Occlusal loading and cross-linking effects on dentin collagen degradation in physiological conditions

Highlights

  • We evaluated the ability of a cross-linking agent (EDC) to improve the stability of demineralized dentin.

  • Demineralized dentin matrix underwent static or dynamic (chewing simulation) aging to investigate the role of occlusal load.

  • We evaluated the degradation of dentinal collagen by means of quantification of the release of collagen telopeptides (ICTP and CTX).

  • Cross-linked treated specimens showed no degradation over time irrespective of the aging method.

Abstract

Objective

This study evaluated the ability of 1-ethyl-3-(3-dimethylaminopropyl)-carbodiimide hydrochloride (EDC) to improve the stability of demineralized dentin collagen matrices when subjected to mechanical cycling by means of Chewing Simulation (CS).

Methods

Demineralized dentin disks were randomly assigned to four groups ( N = 4): (1) immersion in artificial saliva at 37 °C for 30 days; (2) pre-treatment with 0.5 M EDC for 60 s, then stored as in Group 1; (3) CS challenge (50 N occlusal load, 30 s occlusal time plus 30 s with no load, for 30 days); (4) pre-treatment with 0.5 M EDC as in Group 2 and CS challenge as in Group 3. Collagen degradation was evaluated by sampling storage media for ICTP and CTX telopeptides.

Results

EDC treated specimens showed no significant telopeptides release, irrespective of the aging method. Cyclic stressing of EDC-untreated specimens caused significantly higher ICTP release at day 1, compared to static storage, while by days 3 and 4, the ICTP release in the cyclic group fell significantly below the static group, and then remained undetectable from 5 to 30 days. CTX release in the cyclic groups, on EDC-untreated control specimens was always lower than in the static group in days 1–4, and then fell to undetectable for 30 days.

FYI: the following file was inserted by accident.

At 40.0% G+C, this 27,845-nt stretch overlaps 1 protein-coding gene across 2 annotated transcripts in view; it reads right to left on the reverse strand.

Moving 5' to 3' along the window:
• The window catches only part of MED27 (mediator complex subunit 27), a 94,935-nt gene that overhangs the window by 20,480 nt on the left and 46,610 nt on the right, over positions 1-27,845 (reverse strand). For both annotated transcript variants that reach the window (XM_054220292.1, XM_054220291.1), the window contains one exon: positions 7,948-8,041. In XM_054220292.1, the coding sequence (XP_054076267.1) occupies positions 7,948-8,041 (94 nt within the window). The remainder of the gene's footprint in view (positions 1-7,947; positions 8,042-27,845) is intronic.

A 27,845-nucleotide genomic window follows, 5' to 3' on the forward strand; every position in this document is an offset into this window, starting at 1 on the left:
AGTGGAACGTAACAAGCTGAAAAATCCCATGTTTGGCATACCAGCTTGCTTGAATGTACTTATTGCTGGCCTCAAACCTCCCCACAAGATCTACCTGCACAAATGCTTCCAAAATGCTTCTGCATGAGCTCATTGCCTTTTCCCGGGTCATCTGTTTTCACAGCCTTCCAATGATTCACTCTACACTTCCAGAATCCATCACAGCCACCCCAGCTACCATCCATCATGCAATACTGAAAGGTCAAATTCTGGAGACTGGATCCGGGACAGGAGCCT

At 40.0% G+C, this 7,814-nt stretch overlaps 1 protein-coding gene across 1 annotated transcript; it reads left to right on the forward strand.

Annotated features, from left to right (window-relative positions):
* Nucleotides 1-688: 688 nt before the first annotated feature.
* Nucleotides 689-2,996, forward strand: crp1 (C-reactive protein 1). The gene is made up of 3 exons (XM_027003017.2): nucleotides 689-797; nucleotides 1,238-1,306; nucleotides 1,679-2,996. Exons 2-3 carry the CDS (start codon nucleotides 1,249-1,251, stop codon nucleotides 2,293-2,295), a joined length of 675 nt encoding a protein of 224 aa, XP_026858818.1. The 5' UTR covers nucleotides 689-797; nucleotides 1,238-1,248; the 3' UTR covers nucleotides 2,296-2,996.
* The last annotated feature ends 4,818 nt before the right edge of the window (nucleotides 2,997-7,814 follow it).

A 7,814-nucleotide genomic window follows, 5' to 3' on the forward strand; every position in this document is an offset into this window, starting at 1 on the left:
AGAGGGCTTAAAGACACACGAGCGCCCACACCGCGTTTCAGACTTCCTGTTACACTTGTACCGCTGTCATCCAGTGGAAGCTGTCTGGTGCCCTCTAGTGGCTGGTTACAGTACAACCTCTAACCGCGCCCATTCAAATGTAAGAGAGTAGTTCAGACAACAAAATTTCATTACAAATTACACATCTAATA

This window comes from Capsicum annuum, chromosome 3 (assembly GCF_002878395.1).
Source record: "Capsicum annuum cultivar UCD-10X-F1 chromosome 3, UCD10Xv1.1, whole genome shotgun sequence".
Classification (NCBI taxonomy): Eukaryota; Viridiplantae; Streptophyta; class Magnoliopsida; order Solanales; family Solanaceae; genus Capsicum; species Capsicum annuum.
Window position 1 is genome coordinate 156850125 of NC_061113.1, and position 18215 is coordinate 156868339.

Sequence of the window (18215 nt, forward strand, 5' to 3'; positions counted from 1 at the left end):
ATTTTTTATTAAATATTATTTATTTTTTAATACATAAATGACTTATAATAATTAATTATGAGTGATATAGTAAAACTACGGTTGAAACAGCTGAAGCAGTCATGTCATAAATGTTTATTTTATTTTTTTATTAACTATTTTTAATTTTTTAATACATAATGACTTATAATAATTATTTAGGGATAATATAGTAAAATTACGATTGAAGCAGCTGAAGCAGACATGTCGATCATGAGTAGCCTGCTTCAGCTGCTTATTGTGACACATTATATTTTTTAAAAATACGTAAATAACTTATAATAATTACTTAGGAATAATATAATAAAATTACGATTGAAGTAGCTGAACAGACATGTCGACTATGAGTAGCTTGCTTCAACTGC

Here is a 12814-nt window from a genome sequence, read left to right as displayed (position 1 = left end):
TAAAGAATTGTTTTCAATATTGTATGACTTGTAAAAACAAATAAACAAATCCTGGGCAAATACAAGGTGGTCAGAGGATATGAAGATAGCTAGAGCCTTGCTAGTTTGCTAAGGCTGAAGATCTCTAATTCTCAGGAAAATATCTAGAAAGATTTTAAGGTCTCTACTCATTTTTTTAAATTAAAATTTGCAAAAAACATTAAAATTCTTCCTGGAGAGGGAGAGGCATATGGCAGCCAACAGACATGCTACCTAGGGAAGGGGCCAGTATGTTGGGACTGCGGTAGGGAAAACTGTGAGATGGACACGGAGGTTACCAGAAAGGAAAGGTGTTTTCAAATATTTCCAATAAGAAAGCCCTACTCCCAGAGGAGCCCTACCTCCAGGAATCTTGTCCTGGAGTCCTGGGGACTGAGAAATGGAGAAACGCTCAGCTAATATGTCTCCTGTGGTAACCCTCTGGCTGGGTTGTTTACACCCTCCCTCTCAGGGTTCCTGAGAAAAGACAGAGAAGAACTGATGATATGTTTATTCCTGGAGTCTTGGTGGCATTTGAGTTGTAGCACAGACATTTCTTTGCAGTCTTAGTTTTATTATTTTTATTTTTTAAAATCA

Significance

This study showed that chewing stresses applied to control untreated demineralized dentin increased degradation of collagen in terms of CTX release, while collagen crosslinking agents may prevent dentin collagen degradation, irrespective of simulated occlusal function.

Introduction

In order to bond adhesive resins to dentin, dentists acid-etch dentin surfaces to remove the mineral phase, then solvated comonomer mixtures are infiltrated into the completely demineralized matrix to form the hybrid layer. Unfortunately, the bottom of the hybrid layer is not well infiltrated by resin and therefore is saturated with water, leaving completely demineralized dentin matrix, with stiffness values of only 10 MPa, to undergo excessive stresses and strain during mastication . According to Singh et al. , poorly infiltrated hybrid layers show the highest stress concentrations, which combined with the absence of the mineral matrix render the collagen matrix more vulnerable to degradation by means of endogenous matrix-metalloproteinases (MMPs) .

The dentin organic matrix has a specific nanostructural organization characterized by a complex network of type I collagen fibrils representing approximately 90 wt.% of the dentin organic phase . Type I collagen has been widely investigated over the past two decades and its stability is believed to be a crucial factor for the durability of the hybrid layer and the effectiveness of the resin–dentin bond .

During etch-and-rinse adhesive procedures, the collagen matrix is exposed by acid-etching. MMPs are inactive in mineralized dentin and bone , but may be activated during acid-etching and, slowly hydrolyze sub-optimally infiltrated collagen fibrils within the hybrid layer . This degradation results in the loss of resin–dentin bond strength and premature failure of the restoration . In addition to MMPs, cysteine cathepsins (in particular cathepsin K) are also present in mineralized dentin , which may be responsible for collagen degradation within hybrid layers. The enzymatic activity of both MMPs and cathepsins can be assayed by quantifying the release of telopeptides derived from the demineralized dentin collagen matrix .